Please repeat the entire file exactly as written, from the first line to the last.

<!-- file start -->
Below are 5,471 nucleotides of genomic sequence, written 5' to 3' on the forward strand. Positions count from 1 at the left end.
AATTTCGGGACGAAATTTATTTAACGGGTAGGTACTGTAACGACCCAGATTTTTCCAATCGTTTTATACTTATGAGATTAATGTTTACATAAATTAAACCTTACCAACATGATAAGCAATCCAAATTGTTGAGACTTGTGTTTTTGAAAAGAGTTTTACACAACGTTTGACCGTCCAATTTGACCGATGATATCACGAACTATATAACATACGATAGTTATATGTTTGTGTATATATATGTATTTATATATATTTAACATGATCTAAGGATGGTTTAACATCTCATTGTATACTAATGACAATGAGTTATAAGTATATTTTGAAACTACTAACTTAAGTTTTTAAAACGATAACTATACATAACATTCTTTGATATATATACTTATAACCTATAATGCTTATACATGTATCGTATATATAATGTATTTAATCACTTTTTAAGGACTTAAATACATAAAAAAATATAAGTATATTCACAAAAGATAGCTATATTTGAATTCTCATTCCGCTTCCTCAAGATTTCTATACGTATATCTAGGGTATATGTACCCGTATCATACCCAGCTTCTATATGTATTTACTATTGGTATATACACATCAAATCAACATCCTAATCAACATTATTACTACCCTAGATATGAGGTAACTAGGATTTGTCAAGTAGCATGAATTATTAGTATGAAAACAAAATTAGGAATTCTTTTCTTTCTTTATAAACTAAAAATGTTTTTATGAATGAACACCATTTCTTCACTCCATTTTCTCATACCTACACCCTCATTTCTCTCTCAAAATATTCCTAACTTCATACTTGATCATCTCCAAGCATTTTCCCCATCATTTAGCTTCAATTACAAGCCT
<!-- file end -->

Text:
Below are 5,471 nucleotides of genomic sequence, written 5' to 3' on the forward strand. Positions count from 1 at the left end.
AATTTCGGGACGAAATTTATTTAACGGGTAGGTACTGTAACGACCCAGATTTTTCCAATCGTTTTATACTTATGAGATTAATGTTTACATAAATTAAACCTTACCAACATGATAAGCAATCCAAATTGTTGAGACTTGTGTTTTTGAAAAGAGTTTTACACAACGTTTGACCGTCCAATTTGACCGATGATATCACGAACTATATAACATACGATAGTTATATGTTTGTGTATATATATGTATTTATATATATTTAACATGATCTAAGGATGGTTTAACATCTCATTGTATACTAATGACAATGAGTTATAAGTATATTTTGAAACTACTAACTTAAGTTTTTAAAACGATAACTATACATAACATTCTTTGATATATATACTTATAACCTATAATGCTTATACATGTATCGTATATATAATGTATTTAATCACTTTTTAAGGACTTAAATACATAAAAAAATATAAGTATATTCACAAAAGATAGCTATATTTGAATTCTCATTCCGCTTCCTCAAGATTTCTATACGTATATCTAGGGTATATGTACCCGTATCATACCCAGCTTCTATATGTATTTACTATTGGTATATACACATCAAATCAACATCCTAATCAACATTATTACTACCCTAGATATGAGGTAACTAGGATTTGTCAAGTAGCATGAATTATTAGTATGAAAACAAAATTAGGAATTCTTTTCTTTCTTTATAAACTAAAAATGTTTTTATGAATGAACACCATTTCTTCACTCCATTTTCTCATACCTACACCCTCATTTCTCTCTCAAAATATTCCTAACTTCATACTTGATCATCTCCAAGCATTTTCCCCATCATTTAGCTTCAATTACAAGCCT